The lyric poems in Daye Phillippo's radiant debut collection Thunderhead explore faith, motherhood, family, and community. As the author has put it, she has lived her life "backwards," first raising a large family, then going back to school, and only now seeing her work find its way into print.
Rooted in Midwestern farm country near where she grew up, these place-based poems reflect a spiritual practice: searching for--and expecting to find--the sacred in the ordinary world of trees and weeds and seasons.
Here you will find red-rooted pigweed and red-wing blackbirds, cornfields, woods, streams, gardens, and the creatures (human and otherwise) who inhabit them, in addition to a wide night sky filled with stars, and the ancient underground river, the Teays, that throbs and flows beneath them all.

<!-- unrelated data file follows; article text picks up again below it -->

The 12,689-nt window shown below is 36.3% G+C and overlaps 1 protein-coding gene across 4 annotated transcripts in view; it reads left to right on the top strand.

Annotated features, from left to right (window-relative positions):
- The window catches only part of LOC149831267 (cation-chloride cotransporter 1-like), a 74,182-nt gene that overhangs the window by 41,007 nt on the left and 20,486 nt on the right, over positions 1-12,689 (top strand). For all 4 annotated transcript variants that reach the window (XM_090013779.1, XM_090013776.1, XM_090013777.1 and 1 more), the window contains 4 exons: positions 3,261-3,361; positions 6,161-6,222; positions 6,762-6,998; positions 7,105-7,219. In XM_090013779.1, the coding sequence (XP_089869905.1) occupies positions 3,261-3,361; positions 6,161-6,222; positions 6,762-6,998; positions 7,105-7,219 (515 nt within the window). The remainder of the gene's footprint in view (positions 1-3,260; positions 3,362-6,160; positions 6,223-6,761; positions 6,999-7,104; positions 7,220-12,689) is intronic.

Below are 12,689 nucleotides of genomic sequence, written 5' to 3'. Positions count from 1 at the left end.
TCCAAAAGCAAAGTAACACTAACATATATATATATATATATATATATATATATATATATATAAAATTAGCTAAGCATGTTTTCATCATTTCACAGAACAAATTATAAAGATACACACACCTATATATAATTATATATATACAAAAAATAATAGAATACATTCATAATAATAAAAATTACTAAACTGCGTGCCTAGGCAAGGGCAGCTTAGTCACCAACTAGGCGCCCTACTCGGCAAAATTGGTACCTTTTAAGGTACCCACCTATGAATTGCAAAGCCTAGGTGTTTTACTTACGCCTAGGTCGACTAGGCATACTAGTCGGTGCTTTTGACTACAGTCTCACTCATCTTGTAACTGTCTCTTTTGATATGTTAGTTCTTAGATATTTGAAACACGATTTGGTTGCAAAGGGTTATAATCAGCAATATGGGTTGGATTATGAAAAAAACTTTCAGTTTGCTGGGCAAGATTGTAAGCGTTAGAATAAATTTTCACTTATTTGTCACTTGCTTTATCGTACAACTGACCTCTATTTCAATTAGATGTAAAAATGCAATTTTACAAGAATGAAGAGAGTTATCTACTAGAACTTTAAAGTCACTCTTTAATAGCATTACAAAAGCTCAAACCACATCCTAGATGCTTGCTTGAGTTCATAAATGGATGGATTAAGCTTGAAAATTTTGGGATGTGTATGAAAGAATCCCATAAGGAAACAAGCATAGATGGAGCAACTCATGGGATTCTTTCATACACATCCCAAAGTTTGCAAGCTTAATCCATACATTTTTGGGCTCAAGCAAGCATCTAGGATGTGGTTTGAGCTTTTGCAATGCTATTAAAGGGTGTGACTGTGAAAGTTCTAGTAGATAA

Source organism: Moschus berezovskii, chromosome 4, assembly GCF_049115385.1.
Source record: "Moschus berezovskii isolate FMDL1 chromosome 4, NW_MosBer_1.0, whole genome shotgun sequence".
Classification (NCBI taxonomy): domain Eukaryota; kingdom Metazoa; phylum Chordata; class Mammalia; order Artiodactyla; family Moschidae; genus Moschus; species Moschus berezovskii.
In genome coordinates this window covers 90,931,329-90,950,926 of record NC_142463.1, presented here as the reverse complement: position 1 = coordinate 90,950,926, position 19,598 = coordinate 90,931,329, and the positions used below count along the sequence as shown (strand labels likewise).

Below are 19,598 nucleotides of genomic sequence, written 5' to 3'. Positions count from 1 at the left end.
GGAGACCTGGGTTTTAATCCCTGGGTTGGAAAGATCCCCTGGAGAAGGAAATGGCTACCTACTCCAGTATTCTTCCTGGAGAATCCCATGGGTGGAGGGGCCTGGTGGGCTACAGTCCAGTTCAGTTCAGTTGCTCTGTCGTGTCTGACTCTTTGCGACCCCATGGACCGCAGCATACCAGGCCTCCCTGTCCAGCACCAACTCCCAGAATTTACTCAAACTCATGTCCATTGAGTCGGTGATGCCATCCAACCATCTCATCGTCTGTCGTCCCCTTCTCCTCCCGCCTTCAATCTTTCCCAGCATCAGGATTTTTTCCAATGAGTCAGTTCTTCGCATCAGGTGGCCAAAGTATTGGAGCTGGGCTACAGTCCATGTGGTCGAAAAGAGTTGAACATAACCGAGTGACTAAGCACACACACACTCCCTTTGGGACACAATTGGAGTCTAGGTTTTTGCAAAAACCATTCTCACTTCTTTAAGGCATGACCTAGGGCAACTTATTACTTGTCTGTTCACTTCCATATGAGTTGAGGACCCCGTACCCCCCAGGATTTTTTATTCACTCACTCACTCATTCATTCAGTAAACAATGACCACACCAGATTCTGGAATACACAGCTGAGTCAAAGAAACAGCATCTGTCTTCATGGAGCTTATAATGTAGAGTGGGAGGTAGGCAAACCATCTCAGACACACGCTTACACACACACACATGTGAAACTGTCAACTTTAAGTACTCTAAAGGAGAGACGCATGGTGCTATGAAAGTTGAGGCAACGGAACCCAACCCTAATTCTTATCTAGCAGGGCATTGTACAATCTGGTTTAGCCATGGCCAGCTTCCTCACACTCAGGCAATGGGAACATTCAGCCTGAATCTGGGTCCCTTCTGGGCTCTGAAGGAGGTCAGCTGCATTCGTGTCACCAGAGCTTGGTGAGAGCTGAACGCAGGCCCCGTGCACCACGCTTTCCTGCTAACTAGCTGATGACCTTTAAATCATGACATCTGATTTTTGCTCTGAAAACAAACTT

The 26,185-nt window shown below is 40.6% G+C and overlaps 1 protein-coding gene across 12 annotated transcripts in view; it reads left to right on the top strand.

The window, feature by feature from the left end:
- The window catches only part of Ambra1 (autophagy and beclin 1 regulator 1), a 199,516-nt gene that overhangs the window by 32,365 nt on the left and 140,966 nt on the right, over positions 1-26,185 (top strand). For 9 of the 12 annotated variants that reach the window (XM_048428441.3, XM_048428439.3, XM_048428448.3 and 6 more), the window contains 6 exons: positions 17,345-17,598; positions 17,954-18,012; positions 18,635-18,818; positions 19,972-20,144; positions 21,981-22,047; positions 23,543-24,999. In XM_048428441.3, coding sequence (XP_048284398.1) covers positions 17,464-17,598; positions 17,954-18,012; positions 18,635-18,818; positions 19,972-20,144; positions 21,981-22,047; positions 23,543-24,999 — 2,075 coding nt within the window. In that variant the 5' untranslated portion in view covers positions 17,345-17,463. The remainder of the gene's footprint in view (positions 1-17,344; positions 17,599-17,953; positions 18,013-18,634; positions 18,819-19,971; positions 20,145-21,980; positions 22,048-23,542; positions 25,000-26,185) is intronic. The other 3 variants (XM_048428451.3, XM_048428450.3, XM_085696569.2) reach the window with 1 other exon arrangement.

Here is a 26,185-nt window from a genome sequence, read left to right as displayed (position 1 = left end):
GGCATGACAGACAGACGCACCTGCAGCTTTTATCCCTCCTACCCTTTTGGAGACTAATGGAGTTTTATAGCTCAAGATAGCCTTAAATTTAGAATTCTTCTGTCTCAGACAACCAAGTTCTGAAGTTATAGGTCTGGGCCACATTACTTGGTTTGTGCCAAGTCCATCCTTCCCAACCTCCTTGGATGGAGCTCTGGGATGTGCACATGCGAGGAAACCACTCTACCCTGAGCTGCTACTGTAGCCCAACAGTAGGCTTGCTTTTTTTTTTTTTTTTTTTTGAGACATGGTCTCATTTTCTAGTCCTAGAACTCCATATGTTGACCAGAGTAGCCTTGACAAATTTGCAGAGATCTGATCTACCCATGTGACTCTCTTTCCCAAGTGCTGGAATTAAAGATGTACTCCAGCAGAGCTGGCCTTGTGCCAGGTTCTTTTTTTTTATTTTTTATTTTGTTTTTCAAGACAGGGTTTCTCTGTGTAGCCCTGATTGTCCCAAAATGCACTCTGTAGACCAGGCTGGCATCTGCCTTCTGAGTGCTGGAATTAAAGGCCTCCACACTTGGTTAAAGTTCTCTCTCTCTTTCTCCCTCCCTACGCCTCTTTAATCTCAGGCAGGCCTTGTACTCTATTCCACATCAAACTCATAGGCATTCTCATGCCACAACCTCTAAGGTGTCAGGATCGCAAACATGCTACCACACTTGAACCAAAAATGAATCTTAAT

During a thunderstorm, Phillippo wonders: "what if, / in choosing words to ponder we choose / our countenance, too?" The poems in this collection offer us not only a compelling self-portrait, but a mirror in which we may better see who we are and might become.